On Tuesday, July 16th, 2013, there was a gatekeeper training for the University of Alaska- Integrated Suicide Prevention Initiative conducted by graduate students Jaime Spatrisano & Lace Louden. Their preamble at the training states that “No universal standards will prevent suicide” and “the Purpose of this training is to prepare you to provide help to someone at risk” Using the example of a responder to the scene of a heart attack, gatekeeper friends can only help as much as they can before the professionals arrive to the scene. Unfortunately “there is no guarantee that suicide can be prevented” in every possible way.
There’s a social stigma for those who seek help for suicidal thoughts. This could explain why some may refuse to get help, considering the options; calling a hotline, being taken away by the police or being institutionalized by a mental health professional. Some questions still remain for those who want to be helped, but don’t want to be put in a psychiatric hospital or a behavioral health ward. Would families understand and seek out mental health providers or would they send their children off to the mental institution instead?
Life after being institutionalized would not be considered easy. After being released, the stigma will follow them into their medical records, and if released to employers, could indirectly impact their careers as well. Even though HIPAA and the Americans with Disabilities Act make it illegal to fire a mentally ill or disabled person with suicidal thoughts or tendencies, employers could still choose to fire someone indirectly if they find other reasons to do so.
For those who are concerned for the wellbeing of a person who may be suicidal, talk to them about it, before you call the police. According to Lace Louden, “By law, the police will be forced to handcuff them,” like criminals, and then take them into custody.
The circumstances for suicide are different for everyone. No one was raised in the same environment, with the same people or the same schooling, with the same hair, eyes, and personality. Everyone is unique. The problem comes when people consider their individualities and believe that they are completely alone, that no one is there, willing, and caring enough to help them succeed. It’s as though, only they are falling through the cracks with no one to catch them.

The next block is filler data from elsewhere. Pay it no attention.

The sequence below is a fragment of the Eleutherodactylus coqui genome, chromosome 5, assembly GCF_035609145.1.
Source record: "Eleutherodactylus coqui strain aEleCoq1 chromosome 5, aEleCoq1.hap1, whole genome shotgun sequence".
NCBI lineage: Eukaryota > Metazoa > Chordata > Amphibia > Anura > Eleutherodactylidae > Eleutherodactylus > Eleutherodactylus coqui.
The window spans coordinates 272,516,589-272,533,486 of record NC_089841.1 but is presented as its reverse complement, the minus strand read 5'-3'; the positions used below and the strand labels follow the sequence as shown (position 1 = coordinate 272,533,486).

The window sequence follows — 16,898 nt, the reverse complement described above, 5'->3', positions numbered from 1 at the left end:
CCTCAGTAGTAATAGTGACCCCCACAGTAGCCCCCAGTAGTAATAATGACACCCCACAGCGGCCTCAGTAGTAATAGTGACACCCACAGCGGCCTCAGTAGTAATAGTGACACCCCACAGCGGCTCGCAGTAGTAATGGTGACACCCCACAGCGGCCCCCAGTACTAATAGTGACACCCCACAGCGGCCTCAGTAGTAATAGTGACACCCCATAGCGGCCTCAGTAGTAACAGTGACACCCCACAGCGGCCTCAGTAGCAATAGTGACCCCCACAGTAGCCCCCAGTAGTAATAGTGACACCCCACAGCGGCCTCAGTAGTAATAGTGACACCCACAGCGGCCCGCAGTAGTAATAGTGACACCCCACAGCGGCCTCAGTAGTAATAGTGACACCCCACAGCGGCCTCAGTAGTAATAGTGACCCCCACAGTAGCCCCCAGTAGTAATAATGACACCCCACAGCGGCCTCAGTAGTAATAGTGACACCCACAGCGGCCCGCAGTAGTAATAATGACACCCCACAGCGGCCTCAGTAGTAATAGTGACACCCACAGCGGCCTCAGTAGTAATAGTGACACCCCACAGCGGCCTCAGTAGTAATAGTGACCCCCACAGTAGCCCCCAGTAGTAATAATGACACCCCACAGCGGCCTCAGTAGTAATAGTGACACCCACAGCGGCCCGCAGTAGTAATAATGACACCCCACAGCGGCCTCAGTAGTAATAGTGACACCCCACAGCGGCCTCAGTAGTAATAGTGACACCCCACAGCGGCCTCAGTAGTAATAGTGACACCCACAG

As stated on one of the slides at the suicide prevention training, “People are not driven to suicide by a caring person who inquires as to whether or not they are suicidal. People may, however, be driven to suicide by an avoidance of the topic on the part of the listener from whom they need a concerned response.”
According to the University of Alaska Anchorage- Integrated Suicide Prevention Initiative (ISPI), 38 percent of students at this university have experienced depression & six percent of these students have seriously considered suicide. One of the warning signs for suicide is, in fact, depression. This being said, there are so many varying factors and situations to take into account before claiming that a person is suicidal. According to the ISPI website, the warning signs are change in mood, behaviors, appearance, performance, social Interactions, outlook, and focus. These could look like constant crying, recklessness, more tired than usual, hopelessness, drop in GPA, isolation, and preoccupation with death or violence.
There are more high risk/low risk warning signs and resources on this website from the Integrated Suicide Prevention Initiative. http://www.uaa.alaska.edu/ispi/FriendorRoommate/risk-factors-and-warning-signs.cfm
This website also states that “If your friend has any of the following (high risk) warning signs, you need to take action immediately:”
Some examples could be as simple as a text talking about suicide or wanting to hurt himself or herself. “For example, your friend may say or write, “You will be better off without me,” or “I’m just going to end it all.”
They could have already bought a gun, or broken a vase to cut their wrists. If they express any sort of plan to commit the act of killing themselves or preparing to do so, by writing a will or giving away prized possessions, then a friend should act immediately. Create an environment where they feel free to seek help and listen actively. This means using reflecting language and repeating back to them what they need to hear. Taken from the power point used in the Gatekeeper workshops, a friend’s response could be, “It sounds like…” or “So what you’re saying is…” Let them know that a friend is there and willing to listen to them. At the end of the conservation, either let them tell a family member or encourage them to call a hotline.
There are numbers listed on the link above, but for more accessible numbers, listed below is the Alaska Careline (24-hour Crisis Hotline) 1-877-266-4357. At this number there are people waiting to talk and listen to whatever someone has to say. Even if they don’t pick up, the call will be forwarded to the National Suicide Prevention Lifeline 1-800-273-8255 hotline. With just a call away, no one is ever alone.